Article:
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American Traditions Featured Holidays San Diego San Francisco Suggested student activities Vocabulary

Celebrating Mardi Gras in the U.S. + Mardi Gras vocabulary

February 27, 2017

Mardi Gras is here! Are you celebrating? Both San Diego and San Francisco host incredible events for Mardi Gras, but before enjoying the parties, make sure that you know these Mardi Gras-related vocabulary words (and the traditions they are associated with).

Celebrating Mardi Gras in the U.S.

Mardi Gras Vocabulary 

Fat Tuesday

“Fat Tuesday” is the direct translation of the words “mardi gras” in French. It’s the Tuesday before Lent begins (see below) and the day when religious people celebrate before 40 days of more restrained living. For non-religious people, it’s a great excuse for a mid-week party and parade!

Lent

Lent is the Catholic tradition of giving up something you love for 40 days. It begins on Wednesday after Mardi Gras.

To give (something) up

This phrasal verb means “to stop enjoying/doing something.” Here are some examples of things people give up:

  • smoking
  • swearing
  • drinking soda/sugary drinks

For lent, people give up something they love or something that isn’t good for them.

Parade

A parade is an event where people, marching bands, and decorated cars or floats slowly make their way down public streets.

Floats

Floats are large, moving stages that are decorated beautifully (and outrageously)! These floats are used in parades.

Masks

In Mardi Gras, the Venetian-style masks are a common decoration (or piece of attire)!

“Let the good times roll”

This expression is the motto of Mardi Gras. It comes from the French expression “Laissez les bons temps rouler!”

King cake

A king cake is the traditional cake eaten for Mardi Gras. A small trinket is placed inside the cake, and whoever finds the trinket in their slice of cake is either considered lucky . . . or is the person who has special responsibilities during the day. The traditions vary from family to family!

Krewe

This word, commonly used in New Orleans, means “group of people on the float.”

Throws

The “throws” are the things that the krewe throws from the float, such as candy or beads.

Beads

Beads are small, (usually round) pieces of plastic that are joined together to make a necklace.

Costumes

Costumes are clothing that are outrageous, colorful, or in the form of a famous person. In the U.S., we wear costumes for Halloween . . . and sometimes for Mardi Gras!

To dress up

This phrasal verb means “to wear a costume.”

Mardi Gras in San Diego

Would you like to join in on the festivities? Check out these two events held in San Diego for Mardi Gras. For these events, you must be 21 or over.

http://www.sdmardigras.com/

http://gaslampmardigras.com/

Mardi Gras in San Francisco

San Francisco’s main Mardi Gras celebration is all about the jazz! Check out this incredible parade if you are studying at CISL SF!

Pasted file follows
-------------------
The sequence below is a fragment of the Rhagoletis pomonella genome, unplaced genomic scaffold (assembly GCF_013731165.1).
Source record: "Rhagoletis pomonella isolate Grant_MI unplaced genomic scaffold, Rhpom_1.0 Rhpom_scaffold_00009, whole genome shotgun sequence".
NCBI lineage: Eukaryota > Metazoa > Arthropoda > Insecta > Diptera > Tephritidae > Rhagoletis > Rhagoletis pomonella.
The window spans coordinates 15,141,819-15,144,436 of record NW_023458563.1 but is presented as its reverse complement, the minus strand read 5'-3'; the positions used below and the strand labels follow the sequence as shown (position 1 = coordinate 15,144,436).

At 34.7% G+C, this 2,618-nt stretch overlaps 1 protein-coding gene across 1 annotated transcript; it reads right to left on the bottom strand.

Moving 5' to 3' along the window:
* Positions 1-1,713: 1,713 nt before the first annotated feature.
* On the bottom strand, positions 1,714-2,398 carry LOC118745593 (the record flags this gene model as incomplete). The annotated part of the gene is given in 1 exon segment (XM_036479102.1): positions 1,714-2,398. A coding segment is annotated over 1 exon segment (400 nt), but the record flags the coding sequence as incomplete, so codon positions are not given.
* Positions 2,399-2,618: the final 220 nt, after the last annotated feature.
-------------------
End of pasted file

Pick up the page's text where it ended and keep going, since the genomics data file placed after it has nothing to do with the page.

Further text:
http://sf.funcheap.com/celebrate-mardi-gras-jazz-marching-band-parade-sf/

American Traditions Celebrities Featured Holidays Vocabulary

Nicknames for Santa + the Origin of the Word “Nickname”

December 6, 2016

The holiday season means delicious foods, celebrations, decorations, and the appearance of a strange man in a red suit who flies through the air with eight reindeer. Christmas is indeed a strange holiday!

To celebrate, we are taking a look at this iconic figure, Santa Claus, and his many nicknames. The name “Santa Claus” is common in the US, but other names and nicknames (see below) are also used. Check them out! But first, why do we use the word “nickname?” Linguist John McWhorter explains the fascinating origins of this word in this Ted Ed video.

Etymology of the word “nickname”

Watch McWhorter’s video to understand how this word came to be.

Now that you know the origins of the word “nickname,” let’s take a look at some of the many nicknames for Santa Claus!

Nicknames for Santa Claus

Jolly Old St. Nick

This nickname is the title of a famous Christmas song, but it’s also a name many people use for Santa Claus. Check out the song below!

Saint Nicholas

We know that there really was a man named Nicholas who was wealthy and generous, but exactly where history becomes myth is a mystery. Learn all about the story of Nicholas, who lived in modern-day Turkey, in this article about the origin of Saint Nicholas. The generous man was later named a saint by the Catholic church, hence the name “Saint” Nicholas.

Saint Nick

Nicholas has a nickname: Nick! (How many times can you use “nick” in a sentence??) “Nicholas” is shortened to “Nick” for the name “Saint Nick,” which is very common. The man in red is referred to as “Saint Nick” in this famous Christmas song: check it out below!

Kris Kringle

The origins of this nickname are not clear, but many believe that this is actually from the German words Christkindlein, Christkind’l, meaning “Christ child,” which was used in reference to baby Jesus, not Santa Claus! However, the name came to be used for the man commonly called Santa Claus.

Father Christmas